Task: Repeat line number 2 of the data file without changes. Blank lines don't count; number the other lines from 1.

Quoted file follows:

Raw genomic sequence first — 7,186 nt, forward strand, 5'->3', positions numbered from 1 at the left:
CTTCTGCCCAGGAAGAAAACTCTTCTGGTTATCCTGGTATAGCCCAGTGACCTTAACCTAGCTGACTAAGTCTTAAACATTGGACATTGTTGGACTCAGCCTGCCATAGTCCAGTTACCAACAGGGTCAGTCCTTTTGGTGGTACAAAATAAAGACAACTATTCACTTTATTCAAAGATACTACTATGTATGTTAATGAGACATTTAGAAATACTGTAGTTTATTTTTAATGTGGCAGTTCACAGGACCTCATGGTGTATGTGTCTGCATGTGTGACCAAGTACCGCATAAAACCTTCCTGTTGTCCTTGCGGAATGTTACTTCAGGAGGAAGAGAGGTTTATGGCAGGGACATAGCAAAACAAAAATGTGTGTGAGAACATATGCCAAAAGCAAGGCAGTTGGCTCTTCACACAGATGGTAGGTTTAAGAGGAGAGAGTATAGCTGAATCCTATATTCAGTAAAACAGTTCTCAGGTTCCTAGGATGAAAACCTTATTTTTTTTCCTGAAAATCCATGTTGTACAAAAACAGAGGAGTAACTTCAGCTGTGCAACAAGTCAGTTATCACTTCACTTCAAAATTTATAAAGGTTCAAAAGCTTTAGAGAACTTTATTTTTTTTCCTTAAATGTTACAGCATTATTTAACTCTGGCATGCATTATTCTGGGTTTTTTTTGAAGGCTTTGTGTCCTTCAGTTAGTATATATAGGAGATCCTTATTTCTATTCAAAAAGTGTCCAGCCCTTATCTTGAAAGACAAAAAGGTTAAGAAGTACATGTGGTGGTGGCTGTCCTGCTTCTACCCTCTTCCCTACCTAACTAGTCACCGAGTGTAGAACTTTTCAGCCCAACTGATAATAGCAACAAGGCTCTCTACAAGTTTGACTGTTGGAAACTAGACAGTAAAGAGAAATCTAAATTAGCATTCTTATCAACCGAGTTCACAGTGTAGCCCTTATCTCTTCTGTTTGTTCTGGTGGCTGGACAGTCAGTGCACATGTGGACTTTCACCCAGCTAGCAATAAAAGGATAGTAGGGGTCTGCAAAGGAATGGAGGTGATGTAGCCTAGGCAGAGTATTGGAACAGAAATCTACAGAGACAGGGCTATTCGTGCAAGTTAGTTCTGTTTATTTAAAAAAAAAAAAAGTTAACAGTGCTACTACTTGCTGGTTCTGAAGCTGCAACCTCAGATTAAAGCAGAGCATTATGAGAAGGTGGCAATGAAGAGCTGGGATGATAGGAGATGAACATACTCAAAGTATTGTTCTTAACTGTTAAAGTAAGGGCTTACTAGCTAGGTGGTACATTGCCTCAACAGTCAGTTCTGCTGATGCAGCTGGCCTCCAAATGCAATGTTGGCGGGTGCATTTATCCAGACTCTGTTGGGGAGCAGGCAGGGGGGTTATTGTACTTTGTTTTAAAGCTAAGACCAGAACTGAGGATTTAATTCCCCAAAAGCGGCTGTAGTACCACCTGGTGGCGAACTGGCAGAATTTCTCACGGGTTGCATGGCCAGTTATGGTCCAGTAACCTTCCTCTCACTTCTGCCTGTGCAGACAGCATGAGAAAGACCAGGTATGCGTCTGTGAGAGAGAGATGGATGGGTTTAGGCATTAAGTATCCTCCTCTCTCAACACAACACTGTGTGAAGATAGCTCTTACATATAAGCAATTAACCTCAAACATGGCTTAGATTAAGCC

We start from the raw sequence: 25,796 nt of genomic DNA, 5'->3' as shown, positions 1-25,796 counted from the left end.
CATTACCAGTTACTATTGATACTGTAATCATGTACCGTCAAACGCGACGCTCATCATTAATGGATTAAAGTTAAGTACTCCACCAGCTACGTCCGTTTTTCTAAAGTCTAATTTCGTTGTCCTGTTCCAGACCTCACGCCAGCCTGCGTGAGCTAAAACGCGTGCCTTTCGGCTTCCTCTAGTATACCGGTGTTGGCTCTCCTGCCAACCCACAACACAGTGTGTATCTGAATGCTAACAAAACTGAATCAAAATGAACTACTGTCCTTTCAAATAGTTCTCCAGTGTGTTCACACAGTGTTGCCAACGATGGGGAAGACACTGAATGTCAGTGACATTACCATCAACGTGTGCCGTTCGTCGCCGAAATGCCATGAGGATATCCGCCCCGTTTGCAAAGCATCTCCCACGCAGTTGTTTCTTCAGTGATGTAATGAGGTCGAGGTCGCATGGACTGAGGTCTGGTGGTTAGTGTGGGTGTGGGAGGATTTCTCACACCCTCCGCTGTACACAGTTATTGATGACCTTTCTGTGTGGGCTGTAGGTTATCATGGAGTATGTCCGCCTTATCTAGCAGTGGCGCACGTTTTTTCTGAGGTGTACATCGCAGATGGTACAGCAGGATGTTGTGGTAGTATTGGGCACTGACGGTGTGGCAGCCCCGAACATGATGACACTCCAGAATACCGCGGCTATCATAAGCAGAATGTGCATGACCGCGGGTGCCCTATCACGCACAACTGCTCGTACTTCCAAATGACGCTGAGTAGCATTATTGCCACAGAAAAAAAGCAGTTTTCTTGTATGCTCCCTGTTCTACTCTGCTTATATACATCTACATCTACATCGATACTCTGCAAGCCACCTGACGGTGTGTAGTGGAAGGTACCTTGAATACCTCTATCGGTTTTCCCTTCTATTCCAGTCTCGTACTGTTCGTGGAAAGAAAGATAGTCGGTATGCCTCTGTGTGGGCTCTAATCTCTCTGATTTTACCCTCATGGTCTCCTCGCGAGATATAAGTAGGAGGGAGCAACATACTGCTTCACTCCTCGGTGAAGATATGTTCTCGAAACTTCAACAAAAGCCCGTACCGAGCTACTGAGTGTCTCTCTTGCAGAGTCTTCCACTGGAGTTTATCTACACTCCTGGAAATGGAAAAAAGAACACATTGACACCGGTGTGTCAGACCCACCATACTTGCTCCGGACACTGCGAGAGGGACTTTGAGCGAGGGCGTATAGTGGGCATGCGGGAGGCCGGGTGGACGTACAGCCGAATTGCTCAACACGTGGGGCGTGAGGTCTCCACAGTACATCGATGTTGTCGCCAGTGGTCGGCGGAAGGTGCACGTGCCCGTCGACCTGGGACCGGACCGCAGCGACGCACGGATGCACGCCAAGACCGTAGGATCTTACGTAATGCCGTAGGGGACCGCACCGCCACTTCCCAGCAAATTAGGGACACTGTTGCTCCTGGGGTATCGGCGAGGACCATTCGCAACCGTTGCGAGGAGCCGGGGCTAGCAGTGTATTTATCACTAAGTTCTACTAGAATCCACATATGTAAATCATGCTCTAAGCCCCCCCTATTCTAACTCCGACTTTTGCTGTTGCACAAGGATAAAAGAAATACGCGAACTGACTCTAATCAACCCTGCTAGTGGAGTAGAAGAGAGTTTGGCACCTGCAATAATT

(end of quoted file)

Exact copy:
CTTCTGCCCAGGAAGAAAACTCTTCTGGTTATCCTGGTATAGCCCAGTGACCTTAACCTAGCTGACTAAGTCTTAAACATTGGACATTGTTGGACTCAGCCTGCCATAGTCCAGTTACCAACAGGGTCAGTCCTTTTGGTGGTACAAAATAAAGACAACTATTCACTTTATTCAAAGATACTACTATGTATGTTAATGAGACATTTAGAAATACTGTAGTTTATTTTTAATGTGGCAGTTCACAGGACCTCATGGTGTATGTGTCTGCATGTGTGACCAAGTACCGCATAAAACCTTCCTGTTGTCCTTGCGGAATGTTACTTCAGGAGGAAGAGAGGTTTATGGCAGGGACATAGCAAAACAAAAATGTGTGTGAGAACATATGCCAAAAGCAAGGCAGTTGGCTCTTCACACAGATGGTAGGTTTAAGAGGAGAGAGTATAGCTGAATCCTATATTCAGTAAAACAGTTCTCAGGTTCCTAGGATGAAAACCTTATTTTTTTTCCTGAAAATCCATGTTGTACAAAAACAGAGGAGTAACTTCAGCTGTGCAACAAGTCAGTTATCACTTCACTTCAAAATTTATAAAGGTTCAAAAGCTTTAGAGAACTTTATTTTTTTTCCTTAAATGTTACAGCATTATTTAACTCTGGCATGCATTATTCTGGGTTTTTTTTGAAGGCTTTGTGTCCTTCAGTTAGTATATATAGGAGATCCTTATTTCTATTCAAAAAGTGTCCAGCCCTTATCTTGAAAGACAAAAAGGTTAAGAAGTACATGTGGTGGTGGCTGTCCTGCTTCTACCCTCTTCCCTACCTAACTAGTCACCGAGTGTAGAACTTTTCAGCCCAACTGATAATAGCAACAAGGCTCTCTACAAGTTTGACTGTTGGAAACTAGACAGTAAAGAGAAATCTAAATTAGCATTCTTATCAACCGAGTTCACAGTGTAGCCCTTATCTCTTCTGTTTGTTCTGGTGGCTGGACAGTCAGTGCACATGTGGACTTTCACCCAGCTAGCAATAAAAGGATAGTAGGGGTCTGCAAAGGAATGGAGGTGATGTAGCCTAGGCAGAGTATTGGAACAGAAATCTACAGAGACAGGGCTATTCGTGCAAGTTAGTTCTGTTTATTTAAAAAAAAAAAAAGTTAACAGTGCTACTACTTGCTGGTTCTGAAGCTGCAACCTCAGATTAAAGCAGAGCATTATGAGAAGGTGGCAATGAAGAGCTGGGATGATAGGAGATGAACATACTCAAAGTATTGTTCTTAACTGTTAAAGTAAGGGCTTACTAGCTAGGTGGTACATTGCCTCAACAGTCAGTTCTGCTGATGCAGCTGGCCTCCAAATGCAATGTTGGCGGGTGCATTTATCCAGACTCTGTTGGGGAGCAGGCAGGGGGGTTATTGTACTTTGTTTTAAAGCTAAGACCAGAACTGAGGATTTAATTCCCCAAAAGCGGCTGTAGTACCACCTGGTGGCGAACTGGCAGAATTTCTCACGGGTTGCATGGCCAGTTATGGTCCAGTAACCTTCCTCTCACTTCTGCCTGTGCAGACAGCATGAGAAAGACCAGGTATGCGTCTGTGAGAGAGAGATGGATGGGTTTAGGCATTAAGTATCCTCCTCTCTCAACACAACACTGTGTGAAGATAGCTCTTACATATAAGCAATTAACCTCAAACATGGCTTAGATTAAGCC